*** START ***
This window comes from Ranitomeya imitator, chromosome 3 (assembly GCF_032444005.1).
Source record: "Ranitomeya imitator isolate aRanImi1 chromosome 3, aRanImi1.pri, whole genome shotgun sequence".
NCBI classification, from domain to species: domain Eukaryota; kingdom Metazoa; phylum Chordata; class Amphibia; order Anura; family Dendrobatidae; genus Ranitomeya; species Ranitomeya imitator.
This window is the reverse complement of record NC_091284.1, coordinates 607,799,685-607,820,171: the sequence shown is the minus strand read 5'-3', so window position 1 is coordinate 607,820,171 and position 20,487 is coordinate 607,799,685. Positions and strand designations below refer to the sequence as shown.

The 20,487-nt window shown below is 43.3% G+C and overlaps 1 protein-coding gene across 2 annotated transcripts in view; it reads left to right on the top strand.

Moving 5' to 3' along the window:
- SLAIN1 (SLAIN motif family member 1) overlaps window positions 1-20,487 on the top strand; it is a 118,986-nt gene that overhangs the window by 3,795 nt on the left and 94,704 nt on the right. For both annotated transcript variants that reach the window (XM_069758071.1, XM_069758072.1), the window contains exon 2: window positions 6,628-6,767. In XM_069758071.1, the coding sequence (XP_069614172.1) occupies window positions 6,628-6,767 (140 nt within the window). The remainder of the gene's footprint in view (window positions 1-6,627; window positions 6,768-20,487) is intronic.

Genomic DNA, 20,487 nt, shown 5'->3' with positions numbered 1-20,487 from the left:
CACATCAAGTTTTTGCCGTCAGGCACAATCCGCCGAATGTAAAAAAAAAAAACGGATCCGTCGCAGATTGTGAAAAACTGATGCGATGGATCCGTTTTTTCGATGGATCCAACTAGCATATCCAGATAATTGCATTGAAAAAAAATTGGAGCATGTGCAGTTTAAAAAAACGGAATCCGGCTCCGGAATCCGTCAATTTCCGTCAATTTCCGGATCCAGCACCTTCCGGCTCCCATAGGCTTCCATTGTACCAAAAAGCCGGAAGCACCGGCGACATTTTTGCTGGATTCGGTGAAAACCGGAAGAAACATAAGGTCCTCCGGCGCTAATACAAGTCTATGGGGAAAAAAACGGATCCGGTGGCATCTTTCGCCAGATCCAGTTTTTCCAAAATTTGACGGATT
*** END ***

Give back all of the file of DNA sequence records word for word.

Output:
This window comes from Ranitomeya imitator, chromosome 3 (assembly GCF_032444005.1).
Source record: "Ranitomeya imitator isolate aRanImi1 chromosome 3, aRanImi1.pri, whole genome shotgun sequence".
NCBI classification, from domain to species: domain Eukaryota; kingdom Metazoa; phylum Chordata; class Amphibia; order Anura; family Dendrobatidae; genus Ranitomeya; species Ranitomeya imitator.
This window is the reverse complement of record NC_091284.1, coordinates 607,799,685-607,820,171: the sequence shown is the minus strand read 5'-3', so window position 1 is coordinate 607,820,171 and position 20,487 is coordinate 607,799,685. Positions and strand designations below refer to the sequence as shown.

The 20,487-nt window shown below is 43.3% G+C and overlaps 1 protein-coding gene across 2 annotated transcripts in view; it reads left to right on the top strand.

Moving 5' to 3' along the window:
- SLAIN1 (SLAIN motif family member 1) overlaps window positions 1-20,487 on the top strand; it is a 118,986-nt gene that overhangs the window by 3,795 nt on the left and 94,704 nt on the right. For both annotated transcript variants that reach the window (XM_069758071.1, XM_069758072.1), the window contains exon 2: window positions 6,628-6,767. In XM_069758071.1, the coding sequence (XP_069614172.1) occupies window positions 6,628-6,767 (140 nt within the window). The remainder of the gene's footprint in view (window positions 1-6,627; window positions 6,768-20,487) is intronic.

Genomic DNA, 20,487 nt, shown 5'->3' with positions numbered 1-20,487 from the left:
CACATCAAGTTTTTGCCGTCAGGCACAATCCGCCGAATGTAAAAAAAAAAAACGGATCCGTCGCAGATTGTGAAAAACTGATGCGATGGATCCGTTTTTTCGATGGATCCAACTAGCATATCCAGATAATTGCATTGAAAAAAAATTGGAGCATGTGCAGTTTAAAAAAACGGAATCCGGCTCCGGAATCCGTCAATTTCCGTCAATTTCCGGATCCAGCACCTTCCGGCTCCCATAGGCTTCCATTGTACCAAAAAGCCGGAAGCACCGGCGACATTTTTGCTGGATTCGGTGAAAACCGGAAGAAACATAAGGTCCTCCGGCGCTAATACAAGTCTATGGGGAAAAAAACGGATCCGGTGGCATCTTTCGCCAGATCCAGTTTTTCCAAAATTTGACGGATT